The captain’s captive (3/4)

By Drum Digital
04 November 2015

The Rosettenville kid was in deep trouble…

MY UNEXPECTED helper was a big fellow. When I knelt, I felt no bigger than a midget as I eyed his knees. Rough hands patted me down and a voice said, “He’s clean, Sergeant.”

The sergeant carried a big gun strapped to his leg. Otherwise, he was a short, pudgy fellow with a big belly bulging over his belt and an almost non-existent neck. I was surprised to see him holding nothing more threatening than a tablet. It amused me no end.

“Name?” he called. The first cop was thumbing through the ID book he’d found in my back pocket. “Julius . . . Nemvete.” I saw the fat sergeant’s stubby fingers flying over the screen. Next thing I knew, he said, “Aha! Nemvete?” I saw his hand poised over a screen of thumbnails.

He flicked one of them to full size, and said, “Cuff him, Constable! He’s on the Captain’s wanted list.” And that is how I got to experience what a roughly-slapped-on pair of cuffs feels like. There was only one word for it, but I kept it to myself as they bundled me into a patrol van. It drove off the road to join a laager of police cars clustered around the ugly hulk of a nyala. They shoved me into the nyala and the sergeant announced, “Julius Nemvete, Captain. What shall we do with him?”

The nyala was full of flickering monitors showing street scenes, and squawking radio equipment. One wall was covered in a large street map with little coloured flags stuck all over it. The captain was sitting in the midst of all this. He swiveled his chair around to face me, and said, “That will be all for now, Sergeant.”

A dim wall light above the captain made his bald head shine like a polished pumpkin. Streaks of light and shadow lay over his broad features. The black hollows of his eyes looked scary. His voice was smooth and sly.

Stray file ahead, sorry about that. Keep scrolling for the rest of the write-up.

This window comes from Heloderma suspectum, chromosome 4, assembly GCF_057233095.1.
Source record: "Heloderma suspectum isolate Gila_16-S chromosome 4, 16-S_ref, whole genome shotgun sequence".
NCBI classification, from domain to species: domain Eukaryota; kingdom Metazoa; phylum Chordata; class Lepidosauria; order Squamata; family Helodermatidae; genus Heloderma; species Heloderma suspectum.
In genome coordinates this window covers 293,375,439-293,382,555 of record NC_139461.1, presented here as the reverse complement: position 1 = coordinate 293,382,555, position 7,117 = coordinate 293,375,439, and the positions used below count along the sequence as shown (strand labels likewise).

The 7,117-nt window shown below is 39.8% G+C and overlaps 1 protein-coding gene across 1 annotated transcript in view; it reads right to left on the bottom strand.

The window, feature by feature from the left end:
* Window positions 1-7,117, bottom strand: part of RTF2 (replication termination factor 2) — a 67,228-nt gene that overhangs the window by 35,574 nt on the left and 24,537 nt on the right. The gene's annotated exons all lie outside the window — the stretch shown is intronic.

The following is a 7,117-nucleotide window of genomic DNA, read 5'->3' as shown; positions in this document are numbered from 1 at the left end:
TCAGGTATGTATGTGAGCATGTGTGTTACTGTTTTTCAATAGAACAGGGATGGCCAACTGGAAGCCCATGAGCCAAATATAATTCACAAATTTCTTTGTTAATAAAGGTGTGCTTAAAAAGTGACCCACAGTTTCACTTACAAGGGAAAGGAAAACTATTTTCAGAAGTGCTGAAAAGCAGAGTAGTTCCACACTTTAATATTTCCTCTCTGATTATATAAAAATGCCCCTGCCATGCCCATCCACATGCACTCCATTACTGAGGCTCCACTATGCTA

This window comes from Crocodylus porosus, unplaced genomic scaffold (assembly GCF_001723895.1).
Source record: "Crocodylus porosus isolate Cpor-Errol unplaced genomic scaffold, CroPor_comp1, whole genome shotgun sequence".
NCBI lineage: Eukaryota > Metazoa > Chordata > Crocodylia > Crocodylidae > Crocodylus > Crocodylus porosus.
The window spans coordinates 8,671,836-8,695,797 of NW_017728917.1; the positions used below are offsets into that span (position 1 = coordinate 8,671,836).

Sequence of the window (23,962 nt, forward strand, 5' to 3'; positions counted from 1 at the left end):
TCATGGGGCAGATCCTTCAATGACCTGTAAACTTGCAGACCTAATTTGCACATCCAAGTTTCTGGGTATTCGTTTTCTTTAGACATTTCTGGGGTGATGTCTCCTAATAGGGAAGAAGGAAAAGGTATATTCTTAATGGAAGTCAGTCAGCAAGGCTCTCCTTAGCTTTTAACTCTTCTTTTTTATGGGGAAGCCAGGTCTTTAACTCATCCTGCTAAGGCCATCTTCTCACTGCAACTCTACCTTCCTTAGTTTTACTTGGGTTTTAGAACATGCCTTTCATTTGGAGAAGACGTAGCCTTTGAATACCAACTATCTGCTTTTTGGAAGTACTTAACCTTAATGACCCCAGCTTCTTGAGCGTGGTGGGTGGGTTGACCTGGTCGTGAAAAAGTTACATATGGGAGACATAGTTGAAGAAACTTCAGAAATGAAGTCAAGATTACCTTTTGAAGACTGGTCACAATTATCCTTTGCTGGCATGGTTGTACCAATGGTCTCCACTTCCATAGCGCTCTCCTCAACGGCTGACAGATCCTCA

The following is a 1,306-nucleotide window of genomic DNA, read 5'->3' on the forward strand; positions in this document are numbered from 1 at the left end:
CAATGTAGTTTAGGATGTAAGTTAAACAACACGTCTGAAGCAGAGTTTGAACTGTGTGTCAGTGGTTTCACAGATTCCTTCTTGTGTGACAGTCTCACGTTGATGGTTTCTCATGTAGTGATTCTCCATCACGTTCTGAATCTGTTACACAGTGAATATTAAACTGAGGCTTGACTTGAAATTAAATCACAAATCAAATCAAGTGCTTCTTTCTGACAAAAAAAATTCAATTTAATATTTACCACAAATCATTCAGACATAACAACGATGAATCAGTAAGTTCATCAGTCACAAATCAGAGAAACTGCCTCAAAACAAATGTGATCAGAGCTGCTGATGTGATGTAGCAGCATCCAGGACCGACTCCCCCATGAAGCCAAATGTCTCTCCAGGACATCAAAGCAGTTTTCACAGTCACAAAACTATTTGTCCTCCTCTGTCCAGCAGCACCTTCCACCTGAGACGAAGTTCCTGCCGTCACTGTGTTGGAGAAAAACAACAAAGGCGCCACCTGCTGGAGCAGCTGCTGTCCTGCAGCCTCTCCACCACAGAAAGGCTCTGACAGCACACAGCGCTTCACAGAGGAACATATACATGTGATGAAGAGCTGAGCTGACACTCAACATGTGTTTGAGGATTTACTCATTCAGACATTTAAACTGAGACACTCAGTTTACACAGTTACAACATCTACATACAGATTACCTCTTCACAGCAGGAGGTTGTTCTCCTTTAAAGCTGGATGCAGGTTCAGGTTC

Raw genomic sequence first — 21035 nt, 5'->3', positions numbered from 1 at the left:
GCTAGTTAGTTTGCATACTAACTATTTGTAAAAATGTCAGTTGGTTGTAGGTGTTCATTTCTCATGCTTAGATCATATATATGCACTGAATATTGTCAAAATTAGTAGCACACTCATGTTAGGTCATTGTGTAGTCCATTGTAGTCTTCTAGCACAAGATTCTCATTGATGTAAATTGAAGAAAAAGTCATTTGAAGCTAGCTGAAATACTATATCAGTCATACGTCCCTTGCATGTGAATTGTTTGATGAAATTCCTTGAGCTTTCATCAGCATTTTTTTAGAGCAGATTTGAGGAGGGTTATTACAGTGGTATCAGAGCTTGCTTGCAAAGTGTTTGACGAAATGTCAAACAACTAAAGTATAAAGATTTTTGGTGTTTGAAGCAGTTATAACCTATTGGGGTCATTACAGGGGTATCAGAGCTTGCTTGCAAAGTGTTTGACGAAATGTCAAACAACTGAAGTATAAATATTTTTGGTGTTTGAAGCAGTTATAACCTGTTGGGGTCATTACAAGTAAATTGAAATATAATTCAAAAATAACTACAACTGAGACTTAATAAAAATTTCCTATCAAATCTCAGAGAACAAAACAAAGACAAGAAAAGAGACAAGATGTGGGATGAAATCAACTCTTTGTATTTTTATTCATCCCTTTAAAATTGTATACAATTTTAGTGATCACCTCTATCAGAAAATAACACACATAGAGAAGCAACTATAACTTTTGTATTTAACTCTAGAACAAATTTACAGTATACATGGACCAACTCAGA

“Hello, Julius. I’ve been wanting to see you. Have you been avoiding me?”

“I don’t make friends easily.”

“Tell me, Julius, are you scared of me?”

“Why are you after me, Captain?”

“You should fear me. All criminals fear me. You are a criminal.”

“I am not! Ask anybody on the streets. I don’t steal.”

“You were dealing in Orlando, Julius, you and your friend. Then you two decided to get clever and double-cross your supplier. “Your friend paid the price and you ran away to hide from the drug lord. And now you float around on the streets and nobody is your friend. Not very nice.”

“I have my problems.”

“I could be your friend, you know. All I need from you is a little help – a few words from the street on the drug business around here. What, where, when and, most importantly, who.”

“I don’t rat on anybody. I’m no impimpi!”

“You know the dealers – how they tempt and corrupt and kill to keep their trade going. Are these the people you want to protect?”

“I’m hiding from Bossman. I don’t know these other people.”

“But you know what they do. Listen – I can help you to get back to your mother. Do we have a deal?”

I was dumbstruck. We hardly knew each other and the man was offering me a bribe to serve as his impimpi. Now the captain looked less like a pumpkin head and more like a spider, and I was snared in his web. He spoke again, more harshly. “Don’t play hardball with me, boy. One word from me to Bossman and you’ll be a hunted man again.” The spider was pulling his web tighter.

I heard the sergeant’s urgent voice behind me. “Captain, No.1 has been sighted in Sector 2.”

“For God’s sake, don’t lose him. Tell Tango Two I’m on the way.”

Radios crackled. There was urgent movement all around. The nyala emptied quicker than a beggar’s cup. As I tiptoed to the open door my worn takkies made no sound on the metal floor. Red-and-blue revolving lights were flashing outside. I didn’t see anybody looking my way. I jumped from the nyala and took off.

To be continued...

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